(O.S. 6 in. (a)xxxvi. S.E. (b)xxxvii. S.W.)
b (1). Parish Church of St. Augustine,
stands a little below and E. of the village, about
350 yards from the London and Ware road. It
is built of flint rubble with stone dressings,
except the N. chapel and vestry, which are of
limestone ashlar. The roofs of the nave and
chancel are tiled, the others are covered with lead.
Nothing remains to show the date of the original
Chancel and Nave, as the church was completely
re-built and enlarged in the 15th century, the
North Aisle being built first, then the E. part of
the South Aisle and the W. bay of the South
Chapel; both aisle and chapel were increased to
their present dimensions a little later, and
towards the end of the century the West
Tower was built; in 1522 the North Chapel and
North Vestry were added. The South Porch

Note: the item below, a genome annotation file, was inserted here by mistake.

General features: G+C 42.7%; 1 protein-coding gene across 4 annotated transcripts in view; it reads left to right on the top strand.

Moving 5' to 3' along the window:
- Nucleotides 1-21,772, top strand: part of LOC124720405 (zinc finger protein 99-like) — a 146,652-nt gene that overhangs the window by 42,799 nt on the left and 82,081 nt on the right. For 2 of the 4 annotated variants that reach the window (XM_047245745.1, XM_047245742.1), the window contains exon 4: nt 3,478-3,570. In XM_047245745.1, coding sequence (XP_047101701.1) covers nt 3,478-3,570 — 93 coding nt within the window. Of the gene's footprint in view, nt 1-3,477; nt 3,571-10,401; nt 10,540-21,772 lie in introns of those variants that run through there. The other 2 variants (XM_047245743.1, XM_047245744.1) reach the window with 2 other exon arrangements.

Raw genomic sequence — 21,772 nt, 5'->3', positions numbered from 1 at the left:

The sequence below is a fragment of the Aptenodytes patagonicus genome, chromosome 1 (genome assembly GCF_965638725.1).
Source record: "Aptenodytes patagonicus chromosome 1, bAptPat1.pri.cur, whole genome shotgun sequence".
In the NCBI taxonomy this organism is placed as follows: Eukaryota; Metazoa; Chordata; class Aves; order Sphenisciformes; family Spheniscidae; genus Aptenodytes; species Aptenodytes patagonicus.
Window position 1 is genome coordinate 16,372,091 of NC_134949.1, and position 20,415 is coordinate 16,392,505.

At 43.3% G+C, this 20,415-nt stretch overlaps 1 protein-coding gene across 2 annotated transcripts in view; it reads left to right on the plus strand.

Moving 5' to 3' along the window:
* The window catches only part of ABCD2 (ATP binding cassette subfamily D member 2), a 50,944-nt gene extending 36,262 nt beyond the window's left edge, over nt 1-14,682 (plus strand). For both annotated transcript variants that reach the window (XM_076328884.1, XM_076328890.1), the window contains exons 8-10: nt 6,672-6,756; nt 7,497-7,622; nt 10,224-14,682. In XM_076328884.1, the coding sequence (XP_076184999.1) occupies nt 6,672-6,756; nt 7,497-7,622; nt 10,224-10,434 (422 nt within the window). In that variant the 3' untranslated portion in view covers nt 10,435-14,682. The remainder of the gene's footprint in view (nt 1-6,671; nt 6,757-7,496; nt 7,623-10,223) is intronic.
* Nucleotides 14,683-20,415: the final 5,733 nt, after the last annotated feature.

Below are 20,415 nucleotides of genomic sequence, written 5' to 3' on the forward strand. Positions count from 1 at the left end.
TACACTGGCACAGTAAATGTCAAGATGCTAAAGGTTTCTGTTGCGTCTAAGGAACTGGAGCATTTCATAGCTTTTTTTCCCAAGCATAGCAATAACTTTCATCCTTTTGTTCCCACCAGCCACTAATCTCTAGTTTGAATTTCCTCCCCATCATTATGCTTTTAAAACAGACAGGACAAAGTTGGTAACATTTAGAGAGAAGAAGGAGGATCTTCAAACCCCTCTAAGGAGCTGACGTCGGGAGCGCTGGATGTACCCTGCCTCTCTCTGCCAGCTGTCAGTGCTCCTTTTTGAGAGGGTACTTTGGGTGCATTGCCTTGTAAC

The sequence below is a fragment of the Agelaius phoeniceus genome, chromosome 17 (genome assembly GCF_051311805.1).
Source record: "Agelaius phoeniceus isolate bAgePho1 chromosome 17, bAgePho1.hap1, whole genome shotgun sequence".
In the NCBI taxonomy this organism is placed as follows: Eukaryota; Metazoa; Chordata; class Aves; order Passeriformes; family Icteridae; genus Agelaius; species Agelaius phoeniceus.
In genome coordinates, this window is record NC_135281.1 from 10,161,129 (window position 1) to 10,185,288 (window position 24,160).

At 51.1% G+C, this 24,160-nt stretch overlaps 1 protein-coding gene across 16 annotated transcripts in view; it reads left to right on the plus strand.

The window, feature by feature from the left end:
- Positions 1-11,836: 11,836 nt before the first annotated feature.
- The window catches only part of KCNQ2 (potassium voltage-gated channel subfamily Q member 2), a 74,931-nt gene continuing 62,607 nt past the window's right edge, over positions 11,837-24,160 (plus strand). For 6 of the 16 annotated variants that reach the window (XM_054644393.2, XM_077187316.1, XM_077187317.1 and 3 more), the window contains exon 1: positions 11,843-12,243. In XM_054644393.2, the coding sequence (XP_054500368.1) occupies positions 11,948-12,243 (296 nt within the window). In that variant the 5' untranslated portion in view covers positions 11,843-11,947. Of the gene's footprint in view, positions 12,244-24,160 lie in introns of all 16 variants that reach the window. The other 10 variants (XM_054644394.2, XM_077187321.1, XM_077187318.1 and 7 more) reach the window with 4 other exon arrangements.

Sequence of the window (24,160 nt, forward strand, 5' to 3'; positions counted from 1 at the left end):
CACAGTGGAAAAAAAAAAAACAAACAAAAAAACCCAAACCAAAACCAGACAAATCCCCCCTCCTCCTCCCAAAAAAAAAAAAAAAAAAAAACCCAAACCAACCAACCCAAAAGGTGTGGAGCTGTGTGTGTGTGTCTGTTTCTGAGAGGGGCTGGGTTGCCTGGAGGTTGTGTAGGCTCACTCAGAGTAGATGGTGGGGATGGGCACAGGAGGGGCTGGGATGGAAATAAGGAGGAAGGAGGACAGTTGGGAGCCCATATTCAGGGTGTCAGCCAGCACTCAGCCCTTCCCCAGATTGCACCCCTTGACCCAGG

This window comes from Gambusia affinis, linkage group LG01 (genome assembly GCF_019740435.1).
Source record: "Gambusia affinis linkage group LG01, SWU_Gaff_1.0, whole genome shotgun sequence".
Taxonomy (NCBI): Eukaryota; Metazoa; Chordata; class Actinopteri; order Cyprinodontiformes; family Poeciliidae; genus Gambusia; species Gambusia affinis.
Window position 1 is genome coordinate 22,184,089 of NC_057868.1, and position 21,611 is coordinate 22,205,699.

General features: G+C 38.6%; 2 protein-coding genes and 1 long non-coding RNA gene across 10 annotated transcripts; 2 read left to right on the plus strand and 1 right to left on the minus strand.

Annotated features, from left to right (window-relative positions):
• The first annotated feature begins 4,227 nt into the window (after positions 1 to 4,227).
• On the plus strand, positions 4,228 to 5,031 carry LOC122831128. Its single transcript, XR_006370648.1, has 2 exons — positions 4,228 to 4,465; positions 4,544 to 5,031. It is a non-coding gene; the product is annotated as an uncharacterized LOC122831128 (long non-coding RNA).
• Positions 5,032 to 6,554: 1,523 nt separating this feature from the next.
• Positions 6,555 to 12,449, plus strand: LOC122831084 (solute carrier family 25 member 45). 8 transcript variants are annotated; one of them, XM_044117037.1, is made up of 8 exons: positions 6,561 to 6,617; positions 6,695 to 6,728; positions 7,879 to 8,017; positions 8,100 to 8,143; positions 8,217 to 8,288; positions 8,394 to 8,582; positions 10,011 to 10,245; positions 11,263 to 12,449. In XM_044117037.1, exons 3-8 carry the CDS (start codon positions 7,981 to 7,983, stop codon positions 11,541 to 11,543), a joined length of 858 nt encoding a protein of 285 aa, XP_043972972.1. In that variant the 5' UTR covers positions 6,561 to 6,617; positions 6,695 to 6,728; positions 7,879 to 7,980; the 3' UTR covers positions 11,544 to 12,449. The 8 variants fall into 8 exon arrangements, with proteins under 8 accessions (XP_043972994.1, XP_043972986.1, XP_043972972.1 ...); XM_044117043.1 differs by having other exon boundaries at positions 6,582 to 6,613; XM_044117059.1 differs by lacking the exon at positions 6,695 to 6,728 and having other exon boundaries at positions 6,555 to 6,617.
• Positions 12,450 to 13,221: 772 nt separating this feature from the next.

is of early 17th-century date.
The north chapel and vestry are valuable
dated examples (1522), and the Say brass is
unusually large and retains much of the original
Architectural Description—The Chancel
(35 ft. by 17 ft.) has a 15th-century E. window
of three lights with tracery. On the N. and S.
are arcades of two bays and similar detail, which
were built with the chapels; the two-centred
arches, of two moulded orders, have columns of
four engaged shafts with moulded capitals and
bases. There is no chancel arch. The North
Chapel (34 ft. by 10 ft.) has an E. window of
three lights with tracery and a four-centred
main head; in the N. wall are two similar
windows and, between them, a door opening
into the vestry; over it is a blocked window
originally opening into the upper floor of
the vestry. There is no structural division
between chapel and aisle. The Vestry,
which is built on to the N. chapel, between
the two N. windows, is of the same date
and design, and both structures have a
continuous parapet ornamented with cusped
panels and the arms of Say, Hill and